The Asian Surfing Championships announcee their new name, the Asian Surf Cooperative, or Asian Surf Co for short. The word Cooperative was chosen because the ASC believes that cooperation has always been the key to its success, and since there is no longer an ASC surfing tour circuit that crowns Asian surfing champions each year, it was necessary to delete the word “championships” to reflect this change.
Although the name has changed, the focus of the ASC remains the same; Growing the sport of surfing in the Asian region through cooperative efforts with organizations and groups that are helping to make Asia’s surfing athlete’s dreams come. Primarily via competitive surfing events, the ASC provides professional resources and expertise to any scale of event, from local boardriders contests on up to World Surf League events.
The driver of change was the decision by the World Surf League (WSL) in late 2016 to create a separate WSL Asia Region in 2017, and then asking the ASC to work with them throughout the region to add more events to the World Qualifying Series calendar in 2017 and on into the future. It’s always been the mission of the ASC to create a path for Asian surfers to compete at a higher level and one day compete on the WSL World Championship Tour, so converting the previous ASC tour events into World Qualifying Series events in the Asian region was absolutely consistent with that mission. Now Asian surfers are joining the world’s top professional surfing organization and seeing their names on the World Surf League’s website together with the top professional surfers in the world, which is a great mission to have accomplished.
Already this year the ASC has facilitated two new QS events and one existing QS event in Indonesia (Krui Pro, Komune Bali Pro, and Hello Pacitan QS1000’s) as well as one new and one existing QS event in the Philippines (Siargao Men’s QS3000 and Siargao Women’s QS1000 at Cloud 9), with plans in place to have from 8-10 Indonesian QS events in 2018 in addition to other events around Asia.
The WSL (as the ASP) and the ASC began co-sanctioning events in 2013 with the Taiwan Open of Surfing, soon adding the Siargao International Surfing Cup at Cloud 9 in the Philippines, then the Komune Bali Pro and the Quiksilver Uluwatu Challenge in Indonesia. But the ASC has actually been working with the highest professional surfing organization in the world much longer than that, starting with the WCT Rip Curl Search event at Uluwatu (2008), then the Oakley World Junior Championships (2008-2012), and the Oakley Pro Bali World Championship Tour event (2013) to name a few. To reveal a bit more history on the ASC, it all started with the ISC (Indonesian Surfing Championships) in Bali in 2004, with Tipi Jabrik’s goal of linking the existing surf brand events into a circuit with a points system and a year-end champion, all modeled after the Association of Surfing Professionals (ASP) Qualifying Series tour but specifically for Indonesian surfers. It was an unqualified success, as from 2004 to 2010 the ISC sanctioned from 8 to 24 events per year around Indonesia and crowned Indonesian surfing champions in Men’s, Women’s, Masters, Pro Junior and Junior Divisions.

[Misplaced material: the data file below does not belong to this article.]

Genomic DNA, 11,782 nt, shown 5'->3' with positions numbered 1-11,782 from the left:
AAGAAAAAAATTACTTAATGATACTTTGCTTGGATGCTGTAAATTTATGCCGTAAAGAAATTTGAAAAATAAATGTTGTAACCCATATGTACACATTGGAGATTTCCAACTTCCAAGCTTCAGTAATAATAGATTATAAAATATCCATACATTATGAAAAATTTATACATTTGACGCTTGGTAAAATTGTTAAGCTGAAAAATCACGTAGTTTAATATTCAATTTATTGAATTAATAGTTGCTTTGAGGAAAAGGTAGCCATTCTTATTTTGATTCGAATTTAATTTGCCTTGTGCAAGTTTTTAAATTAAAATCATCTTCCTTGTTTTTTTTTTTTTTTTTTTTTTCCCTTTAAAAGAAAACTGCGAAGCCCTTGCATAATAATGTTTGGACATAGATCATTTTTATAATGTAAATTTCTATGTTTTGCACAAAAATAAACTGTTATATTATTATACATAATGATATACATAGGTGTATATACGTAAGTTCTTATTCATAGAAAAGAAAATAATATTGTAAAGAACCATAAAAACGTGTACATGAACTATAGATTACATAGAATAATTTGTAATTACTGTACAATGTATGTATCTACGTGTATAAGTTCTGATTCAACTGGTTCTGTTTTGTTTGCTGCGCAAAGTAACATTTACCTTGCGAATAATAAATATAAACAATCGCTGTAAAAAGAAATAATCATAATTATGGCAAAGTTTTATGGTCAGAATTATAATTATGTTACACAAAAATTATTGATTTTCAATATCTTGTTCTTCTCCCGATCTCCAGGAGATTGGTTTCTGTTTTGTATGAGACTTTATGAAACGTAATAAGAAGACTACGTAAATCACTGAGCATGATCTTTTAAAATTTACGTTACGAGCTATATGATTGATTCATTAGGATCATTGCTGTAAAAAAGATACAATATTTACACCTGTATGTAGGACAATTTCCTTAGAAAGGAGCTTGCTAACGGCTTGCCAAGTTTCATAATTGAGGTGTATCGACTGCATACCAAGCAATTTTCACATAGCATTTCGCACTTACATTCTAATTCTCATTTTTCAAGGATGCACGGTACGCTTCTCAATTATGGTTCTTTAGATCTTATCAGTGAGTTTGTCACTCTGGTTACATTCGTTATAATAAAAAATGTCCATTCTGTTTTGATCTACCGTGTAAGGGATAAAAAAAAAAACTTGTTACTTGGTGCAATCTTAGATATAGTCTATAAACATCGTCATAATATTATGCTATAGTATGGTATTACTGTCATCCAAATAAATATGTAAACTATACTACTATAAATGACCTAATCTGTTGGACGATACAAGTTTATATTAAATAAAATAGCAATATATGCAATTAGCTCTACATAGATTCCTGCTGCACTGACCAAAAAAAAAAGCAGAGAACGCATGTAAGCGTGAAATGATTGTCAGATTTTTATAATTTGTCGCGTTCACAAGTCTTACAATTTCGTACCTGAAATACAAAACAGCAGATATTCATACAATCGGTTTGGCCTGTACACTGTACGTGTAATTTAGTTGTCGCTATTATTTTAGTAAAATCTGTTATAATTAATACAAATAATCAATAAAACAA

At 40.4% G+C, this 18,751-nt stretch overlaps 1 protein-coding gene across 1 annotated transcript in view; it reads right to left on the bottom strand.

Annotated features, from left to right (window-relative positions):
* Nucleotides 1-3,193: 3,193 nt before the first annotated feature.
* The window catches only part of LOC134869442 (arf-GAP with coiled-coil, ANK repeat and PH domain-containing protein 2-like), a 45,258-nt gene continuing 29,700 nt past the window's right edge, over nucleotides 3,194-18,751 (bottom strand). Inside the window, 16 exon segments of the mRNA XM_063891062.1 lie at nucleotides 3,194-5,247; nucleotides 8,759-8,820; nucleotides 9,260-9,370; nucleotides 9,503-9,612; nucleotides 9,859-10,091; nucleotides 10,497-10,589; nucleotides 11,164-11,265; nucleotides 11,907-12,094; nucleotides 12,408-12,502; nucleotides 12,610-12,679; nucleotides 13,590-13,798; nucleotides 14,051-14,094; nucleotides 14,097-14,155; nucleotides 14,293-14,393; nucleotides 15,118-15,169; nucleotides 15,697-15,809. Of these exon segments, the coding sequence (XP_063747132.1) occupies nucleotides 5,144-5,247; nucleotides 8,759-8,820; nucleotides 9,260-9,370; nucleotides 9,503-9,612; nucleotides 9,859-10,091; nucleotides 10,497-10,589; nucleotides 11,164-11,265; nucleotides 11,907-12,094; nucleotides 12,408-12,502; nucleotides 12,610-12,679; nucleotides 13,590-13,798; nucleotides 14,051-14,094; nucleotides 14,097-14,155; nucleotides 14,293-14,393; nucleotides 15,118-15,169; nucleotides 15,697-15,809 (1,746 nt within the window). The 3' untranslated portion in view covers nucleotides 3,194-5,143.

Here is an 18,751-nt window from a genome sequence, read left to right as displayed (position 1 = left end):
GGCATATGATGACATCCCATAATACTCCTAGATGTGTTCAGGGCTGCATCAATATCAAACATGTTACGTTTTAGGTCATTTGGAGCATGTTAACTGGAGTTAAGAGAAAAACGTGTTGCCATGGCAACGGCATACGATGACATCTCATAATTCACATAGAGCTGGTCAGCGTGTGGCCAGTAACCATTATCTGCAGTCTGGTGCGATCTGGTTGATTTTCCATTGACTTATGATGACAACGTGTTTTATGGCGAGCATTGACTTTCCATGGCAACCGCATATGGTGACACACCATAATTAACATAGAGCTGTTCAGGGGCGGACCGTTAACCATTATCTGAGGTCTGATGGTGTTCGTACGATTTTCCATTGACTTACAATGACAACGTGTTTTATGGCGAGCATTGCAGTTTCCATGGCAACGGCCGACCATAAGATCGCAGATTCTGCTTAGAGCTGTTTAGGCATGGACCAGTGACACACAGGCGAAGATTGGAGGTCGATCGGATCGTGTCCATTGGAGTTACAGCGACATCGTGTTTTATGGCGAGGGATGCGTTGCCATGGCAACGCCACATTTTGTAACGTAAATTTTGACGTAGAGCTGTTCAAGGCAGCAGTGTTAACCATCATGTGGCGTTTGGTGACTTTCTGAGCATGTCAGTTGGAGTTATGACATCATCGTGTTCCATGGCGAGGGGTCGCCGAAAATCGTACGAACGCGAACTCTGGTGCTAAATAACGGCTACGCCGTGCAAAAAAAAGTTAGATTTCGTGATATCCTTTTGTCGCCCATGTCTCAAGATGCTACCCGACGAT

Then in 2010, primarily in response to requests for assistance and support from other Asian countries including Malaysia, Thailand, India, the Philippines, the Maldives and Taiwan, the Asian Surfing Championships was formed as the sister organization to the ISC but open to all Asian surfers. Through the support and sanctioning of these events and sustaining a reliable and consistent Asian surfing circuit, Asian surfing champions were crowned each year in Men’s, Women’s, and Junior divisions from 2011 through 2016 on the ASC tour.
As the ASC tour gained popularity it began to initiate the co-sanctioning of their events with the ASP (WSL) starting with Taiwan in 2013, then adding events in the Philippines and Indonesia while still running it own events in locations such as Thailand, Malaysia, India, and the Maldives until 2017, where not the ASC is working with the WSL to convert and add new events into WSL Qualifying Series (QS) events, thus allowing the ASC surfers to become WSL members and compete for points and rankings in their own region and then onto the world’s international surfing stage. Who are we now and what do we do?
The Asian Surf Cooperative is a professional surfing organization with over 13 years of experience in the organizing, managing and supporting of surfing events around the Asian region, from local boardriders club competitions to WSL World Championship Tour events.
The ASC provides services including event management, live scoring, ISA certified judges, contest directors, digital photography and videography, event media packages, rankings data, media coverage and distribution, consulting and more to the Asian surfing market, as well as assists the ISA in organizing Surf and SUP Instructor and International Judging courses around the region and last but not least cooperates with the World Surf League in Asian Region events.
ASC’s website at asiansurf.com will be posting events, news, rankings, live scoring, advertising, services and rates and other information, and we will have new email addresses and renamed Instagram account at www.instagram.com/asiansurfcoand our Facebook is www.facebook.com/asiansurfco
VIA PRESS RELEASE